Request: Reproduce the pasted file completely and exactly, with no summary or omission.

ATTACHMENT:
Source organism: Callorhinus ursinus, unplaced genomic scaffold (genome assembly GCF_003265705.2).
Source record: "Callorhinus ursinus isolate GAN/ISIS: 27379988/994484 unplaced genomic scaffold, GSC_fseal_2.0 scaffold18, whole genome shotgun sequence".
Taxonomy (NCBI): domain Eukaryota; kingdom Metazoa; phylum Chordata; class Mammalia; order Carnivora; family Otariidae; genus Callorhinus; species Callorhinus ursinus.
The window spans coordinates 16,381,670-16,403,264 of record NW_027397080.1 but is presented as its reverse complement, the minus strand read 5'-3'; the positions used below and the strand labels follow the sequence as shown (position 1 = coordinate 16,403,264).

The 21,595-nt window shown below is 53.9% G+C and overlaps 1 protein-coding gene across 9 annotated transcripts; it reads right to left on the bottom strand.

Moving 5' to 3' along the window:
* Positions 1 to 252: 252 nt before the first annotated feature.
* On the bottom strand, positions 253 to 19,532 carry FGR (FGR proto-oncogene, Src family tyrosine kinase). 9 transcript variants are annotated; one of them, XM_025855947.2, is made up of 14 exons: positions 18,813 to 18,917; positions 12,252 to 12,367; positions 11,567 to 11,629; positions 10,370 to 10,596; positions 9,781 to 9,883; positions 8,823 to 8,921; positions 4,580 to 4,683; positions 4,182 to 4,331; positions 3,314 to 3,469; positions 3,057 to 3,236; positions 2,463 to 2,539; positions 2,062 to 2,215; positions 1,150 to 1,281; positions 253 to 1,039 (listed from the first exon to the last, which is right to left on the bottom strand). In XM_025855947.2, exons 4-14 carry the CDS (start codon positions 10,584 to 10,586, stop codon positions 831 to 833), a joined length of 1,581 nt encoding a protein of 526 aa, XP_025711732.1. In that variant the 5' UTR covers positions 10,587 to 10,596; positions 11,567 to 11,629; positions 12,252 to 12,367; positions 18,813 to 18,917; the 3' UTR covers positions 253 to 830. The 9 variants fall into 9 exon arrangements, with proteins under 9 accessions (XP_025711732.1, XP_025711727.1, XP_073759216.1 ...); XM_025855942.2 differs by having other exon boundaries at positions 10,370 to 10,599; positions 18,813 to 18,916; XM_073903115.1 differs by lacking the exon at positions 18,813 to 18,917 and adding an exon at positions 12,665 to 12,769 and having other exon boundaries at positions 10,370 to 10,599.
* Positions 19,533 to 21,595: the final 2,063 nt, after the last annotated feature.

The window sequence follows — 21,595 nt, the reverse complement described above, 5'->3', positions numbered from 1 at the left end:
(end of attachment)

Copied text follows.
Source organism: Callorhinus ursinus, unplaced genomic scaffold (genome assembly GCF_003265705.2).
Source record: "Callorhinus ursinus isolate GAN/ISIS: 27379988/994484 unplaced genomic scaffold, GSC_fseal_2.0 scaffold18, whole genome shotgun sequence".
Taxonomy (NCBI): domain Eukaryota; kingdom Metazoa; phylum Chordata; class Mammalia; order Carnivora; family Otariidae; genus Callorhinus; species Callorhinus ursinus.
The window spans coordinates 16,381,670-16,403,264 of record NW_027397080.1 but is presented as its reverse complement, the minus strand read 5'-3'; the positions used below and the strand labels follow the sequence as shown (position 1 = coordinate 16,403,264).

The 21,595-nt window shown below is 53.9% G+C and overlaps 1 protein-coding gene across 9 annotated transcripts; it reads right to left on the bottom strand.

Moving 5' to 3' along the window:
* Positions 1 to 252: 252 nt before the first annotated feature.
* On the bottom strand, positions 253 to 19,532 carry FGR (FGR proto-oncogene, Src family tyrosine kinase). 9 transcript variants are annotated; one of them, XM_025855947.2, is made up of 14 exons: positions 18,813 to 18,917; positions 12,252 to 12,367; positions 11,567 to 11,629; positions 10,370 to 10,596; positions 9,781 to 9,883; positions 8,823 to 8,921; positions 4,580 to 4,683; positions 4,182 to 4,331; positions 3,314 to 3,469; positions 3,057 to 3,236; positions 2,463 to 2,539; positions 2,062 to 2,215; positions 1,150 to 1,281; positions 253 to 1,039 (listed from the first exon to the last, which is right to left on the bottom strand). In XM_025855947.2, exons 4-14 carry the CDS (start codon positions 10,584 to 10,586, stop codon positions 831 to 833), a joined length of 1,581 nt encoding a protein of 526 aa, XP_025711732.1. In that variant the 5' UTR covers positions 10,587 to 10,596; positions 11,567 to 11,629; positions 12,252 to 12,367; positions 18,813 to 18,917; the 3' UTR covers positions 253 to 830. The 9 variants fall into 9 exon arrangements, with proteins under 9 accessions (XP_025711732.1, XP_025711727.1, XP_073759216.1 ...); XM_025855942.2 differs by having other exon boundaries at positions 10,370 to 10,599; positions 18,813 to 18,916; XM_073903115.1 differs by lacking the exon at positions 18,813 to 18,917 and adding an exon at positions 12,665 to 12,769 and having other exon boundaries at positions 10,370 to 10,599.
* Positions 19,533 to 21,595: the final 2,063 nt, after the last annotated feature.

The window sequence follows — 21,595 nt, the reverse complement described above, 5'->3', positions numbered from 1 at the left end: